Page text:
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July 17, 2013



I still remember the first time I read the part about Falada. I was staying up late and was probably supposed to be asleep, but couldn't put the book down. The moment chilled me. But it was realistic, even though it was a great loss, and so I think it made the story become even more alive. Now, reading it years later, having been through more experiences, Falada's death is even more true... sometimes sorrow shapes us just as much as happiness does, and I don't think Ani would be the same person at the end of the book if she didn't have to lose her dear friend.


Oh, Falada! I was horrified, but, at the same time, that may have been when I fell in love with the book. Not because I wanted Falada to die, not at all, at all, at all, but it made me realize that the author wasn't scared to do what she felt was best for the story. And that was good.

English classes and English papers. Sigh. It's funny; I'm an author that weaves theme into my story--once I've written a bunch of words and found out what the theme is--but I hope students are never forced to analyze it. Or, if they are, I fervently hope they're able to enjoy it. :) Yours would be a joy to analyze, for sure, Shannon. :)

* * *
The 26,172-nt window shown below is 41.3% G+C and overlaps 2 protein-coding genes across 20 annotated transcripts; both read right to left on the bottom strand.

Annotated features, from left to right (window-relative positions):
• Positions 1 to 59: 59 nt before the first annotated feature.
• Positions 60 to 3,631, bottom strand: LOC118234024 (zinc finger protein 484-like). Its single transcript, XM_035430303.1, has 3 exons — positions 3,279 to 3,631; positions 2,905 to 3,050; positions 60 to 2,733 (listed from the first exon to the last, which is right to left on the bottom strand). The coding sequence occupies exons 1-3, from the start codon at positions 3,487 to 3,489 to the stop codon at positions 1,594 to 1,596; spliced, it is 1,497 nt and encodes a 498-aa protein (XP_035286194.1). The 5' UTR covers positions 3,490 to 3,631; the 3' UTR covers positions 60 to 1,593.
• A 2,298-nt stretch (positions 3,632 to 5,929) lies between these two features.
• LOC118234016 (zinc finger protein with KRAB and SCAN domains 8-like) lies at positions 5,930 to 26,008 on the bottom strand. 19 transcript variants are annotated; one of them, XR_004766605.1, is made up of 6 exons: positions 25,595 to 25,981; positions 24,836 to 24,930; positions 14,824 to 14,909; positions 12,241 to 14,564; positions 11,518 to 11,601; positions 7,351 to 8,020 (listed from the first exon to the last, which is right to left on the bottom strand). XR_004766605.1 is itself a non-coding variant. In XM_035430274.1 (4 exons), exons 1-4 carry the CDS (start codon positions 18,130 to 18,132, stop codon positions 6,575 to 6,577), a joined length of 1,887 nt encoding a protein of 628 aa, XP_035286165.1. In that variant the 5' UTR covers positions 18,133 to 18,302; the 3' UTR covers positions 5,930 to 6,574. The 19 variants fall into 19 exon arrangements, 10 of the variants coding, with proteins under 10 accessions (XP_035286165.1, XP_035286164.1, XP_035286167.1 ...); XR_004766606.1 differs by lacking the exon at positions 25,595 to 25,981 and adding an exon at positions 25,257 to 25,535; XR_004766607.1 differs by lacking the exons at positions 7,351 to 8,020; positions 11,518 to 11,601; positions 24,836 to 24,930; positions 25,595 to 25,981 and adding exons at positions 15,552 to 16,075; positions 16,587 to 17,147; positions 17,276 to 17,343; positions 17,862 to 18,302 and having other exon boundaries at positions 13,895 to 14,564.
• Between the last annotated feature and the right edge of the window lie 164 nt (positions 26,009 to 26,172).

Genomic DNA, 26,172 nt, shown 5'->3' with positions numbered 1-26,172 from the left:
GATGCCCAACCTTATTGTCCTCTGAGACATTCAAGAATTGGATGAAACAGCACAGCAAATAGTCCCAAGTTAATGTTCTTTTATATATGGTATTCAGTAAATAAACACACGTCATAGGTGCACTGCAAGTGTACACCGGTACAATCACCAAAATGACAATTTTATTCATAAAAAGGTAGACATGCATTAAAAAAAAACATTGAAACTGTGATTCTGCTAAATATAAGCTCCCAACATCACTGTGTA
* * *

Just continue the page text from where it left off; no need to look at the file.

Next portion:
Sorry, me again. Do you ever find yourself in the trap of overusing and abusing the same words or phrases? If so, do you have tips on how to avoid it or fix it? I don't think my poor, beleaguered thesaurus is any longer up for the task.


can we do this every summer?

Heather Hejduk

My dad still likes to tell the story of when he was in an English class and the teacher had them find all sorts of symbolism and what not in Lord of the Flies. Then they read an interview with the author and it was clear that he had not set out to create those symbols, but thought it was pretty neat that they could all be found in there. I think those are the best books. The ones that mean something and teach something to people even if the author didn't intend it that way. They were just writing a story.

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